Not in America ?


Thousands of New Yorkers of all backgrounds convened at the ‘No Hate. No Fear’ solidarity march against anti-Semitism in January 2020. (Erik McGregor/LightRocket via Getty Images, via JTA)

On Monday, September 29th 1941 at 8am, Shepsa and Sura Gershunovich appeared at the corner of Melnikiva and Dokterivskaya streets in Kiev Russia, as ordered by the town police.

Shepsa and Sura were decent, God-fearing Russians who worked hard, and followed the laws of Torah. They raised children, eked out a living, and believed that God would provide. They were my great grandparents.

At 9 am, along with over 30,00 other “Yids” who had gathered as ordered, they were marched to Babi Yar, a huge ravine north of the city. They were stripped of their clothes and belongings and layered like plywood into the ditch. Then they were systematically shot to death and buried beneath the rubble. By 8 pm, all the “Yids” were dead.

Soviet POWs covering a mass grave after the Babi Yar massacre, October 1, 1941.

The people who died that day were not criminals. They had not stolen, shot or raped. They had not offended. They had not provoked. They left behind mothers and fathers, sons and daughters, family and friends. They never said goodbye, or ‘I love you” one last time. They never received final prayers. They were simply destroyed. Why? Because they were Jewish.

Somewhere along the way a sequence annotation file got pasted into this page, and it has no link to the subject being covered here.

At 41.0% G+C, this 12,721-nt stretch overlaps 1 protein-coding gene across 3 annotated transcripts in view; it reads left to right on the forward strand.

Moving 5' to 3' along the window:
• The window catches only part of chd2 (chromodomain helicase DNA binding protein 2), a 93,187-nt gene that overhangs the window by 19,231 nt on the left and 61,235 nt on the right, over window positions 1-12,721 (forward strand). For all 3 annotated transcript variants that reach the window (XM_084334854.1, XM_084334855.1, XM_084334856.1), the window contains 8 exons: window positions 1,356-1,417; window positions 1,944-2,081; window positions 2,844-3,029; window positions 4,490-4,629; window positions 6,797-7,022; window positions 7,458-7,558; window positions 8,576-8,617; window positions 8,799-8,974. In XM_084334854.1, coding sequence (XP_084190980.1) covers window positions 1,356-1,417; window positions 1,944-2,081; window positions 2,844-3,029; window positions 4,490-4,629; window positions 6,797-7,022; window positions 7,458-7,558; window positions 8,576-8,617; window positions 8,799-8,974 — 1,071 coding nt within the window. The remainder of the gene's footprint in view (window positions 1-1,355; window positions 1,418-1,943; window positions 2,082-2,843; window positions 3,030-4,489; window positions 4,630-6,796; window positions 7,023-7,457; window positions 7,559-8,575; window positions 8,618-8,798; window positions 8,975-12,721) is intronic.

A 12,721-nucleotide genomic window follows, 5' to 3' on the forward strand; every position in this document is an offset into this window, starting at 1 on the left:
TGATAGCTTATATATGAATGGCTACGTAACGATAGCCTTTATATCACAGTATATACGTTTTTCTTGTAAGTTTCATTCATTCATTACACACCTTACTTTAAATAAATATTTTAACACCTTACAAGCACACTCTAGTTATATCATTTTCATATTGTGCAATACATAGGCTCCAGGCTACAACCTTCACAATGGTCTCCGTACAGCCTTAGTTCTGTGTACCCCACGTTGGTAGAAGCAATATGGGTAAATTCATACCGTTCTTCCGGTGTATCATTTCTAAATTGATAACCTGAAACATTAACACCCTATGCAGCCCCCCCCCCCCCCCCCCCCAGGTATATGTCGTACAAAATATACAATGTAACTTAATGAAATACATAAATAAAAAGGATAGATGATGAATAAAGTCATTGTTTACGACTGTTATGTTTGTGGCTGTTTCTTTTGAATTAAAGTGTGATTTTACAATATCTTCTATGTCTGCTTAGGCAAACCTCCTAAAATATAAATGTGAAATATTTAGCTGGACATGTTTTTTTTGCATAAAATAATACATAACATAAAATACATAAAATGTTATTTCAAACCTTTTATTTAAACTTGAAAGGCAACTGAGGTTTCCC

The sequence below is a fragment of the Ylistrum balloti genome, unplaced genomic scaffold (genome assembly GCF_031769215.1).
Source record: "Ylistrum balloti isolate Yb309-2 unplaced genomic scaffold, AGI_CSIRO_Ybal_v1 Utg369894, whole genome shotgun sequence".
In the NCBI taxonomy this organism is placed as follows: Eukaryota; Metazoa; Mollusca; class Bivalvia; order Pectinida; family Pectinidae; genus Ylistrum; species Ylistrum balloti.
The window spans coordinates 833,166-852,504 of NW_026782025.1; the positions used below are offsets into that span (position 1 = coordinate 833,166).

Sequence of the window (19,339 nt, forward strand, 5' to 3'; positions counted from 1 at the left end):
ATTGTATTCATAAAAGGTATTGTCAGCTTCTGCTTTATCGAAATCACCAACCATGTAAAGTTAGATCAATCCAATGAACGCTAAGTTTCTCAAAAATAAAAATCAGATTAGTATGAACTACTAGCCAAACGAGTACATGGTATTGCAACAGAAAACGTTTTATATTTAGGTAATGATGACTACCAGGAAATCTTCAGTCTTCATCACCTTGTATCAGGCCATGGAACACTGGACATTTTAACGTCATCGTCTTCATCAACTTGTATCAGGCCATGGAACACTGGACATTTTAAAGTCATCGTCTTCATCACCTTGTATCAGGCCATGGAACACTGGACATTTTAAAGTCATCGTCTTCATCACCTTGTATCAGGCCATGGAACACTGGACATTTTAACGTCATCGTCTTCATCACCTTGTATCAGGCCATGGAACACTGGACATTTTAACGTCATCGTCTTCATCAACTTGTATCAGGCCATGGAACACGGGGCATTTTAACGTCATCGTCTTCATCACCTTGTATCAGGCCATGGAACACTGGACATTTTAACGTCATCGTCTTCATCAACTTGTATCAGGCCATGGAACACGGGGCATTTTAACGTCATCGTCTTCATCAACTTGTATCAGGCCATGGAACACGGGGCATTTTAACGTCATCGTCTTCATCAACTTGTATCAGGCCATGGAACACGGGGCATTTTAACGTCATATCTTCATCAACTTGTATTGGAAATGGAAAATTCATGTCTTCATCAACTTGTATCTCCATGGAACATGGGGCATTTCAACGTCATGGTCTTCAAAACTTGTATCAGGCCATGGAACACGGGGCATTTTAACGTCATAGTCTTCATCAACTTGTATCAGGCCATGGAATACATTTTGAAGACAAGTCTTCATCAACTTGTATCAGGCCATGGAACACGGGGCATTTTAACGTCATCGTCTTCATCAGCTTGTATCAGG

Antisemitism has been around for as long as there have been Jewish people. It manifests in many ways from the extremes of Nazi Germany to Jews being excluded from certain professions, schools, social clubs et al. Since the formation of Israel in 1948, being anti-Israel has become a proxy for antisemitism.

Protests of war and general violence in the region have popped up causing a shift in rhetoric globally. Photo: Palestinian News & Information Agency, Wikimedia

In recent years, many Israelis and American Jews face the dilemma of how to continue supporting Israel even though disagreeing with the policies of Netanyahu against Palestine. This has come to a head in the past weeks after the October 7th massacre of innocent Israeli civilians by a known terrorist group. Hamas rules Palestine, but it is not Palestine. Hamas has pledged to wipe the Jews off the face of the earth and has resisted any peace agreement which acknowledges that the Jewish people have right to exist.

But look what has happened on college campuses in America; students are protesting in support of Palestine and Hamas. Supporting Palestine is not a universal cause, but it is an understandable one. Supporting Hamas on the other hand, means supporting Jewish elimination.

Last Friday, friends of mine came out of Shabbat services to signs that said, “Kill the Jews”. There is no mistaking the sentiment of those signs. Remember that 1400 Jews had just been slaughtered and butchered on their home territory. Over one hundred Israelis are still being held hostage by Hamas. Yet Israel is now seen as the aggressor.

I, and every other Jewish person I have spoken to, do not want innocent Gazans to be treated with the same savagery as the Israelis were. We know the enemy is Hamas and not Gaza. Yet how quickly the public and media have turned against Israel because of its retaliation.

No Fear: A Rally in Solidarity with the Jewish People, July 11, 2021, Washington, DC USA Featuring Elisha Wiesel, Arizona House Representative Alma Hernandez, Noa Tishby, Ysabella Hazan, Joshua Washington, Rabbi Shlomo Noginski, Blake Flayton, Meghan McCain Complete speaker list and additional information – Photo: Ted Eytan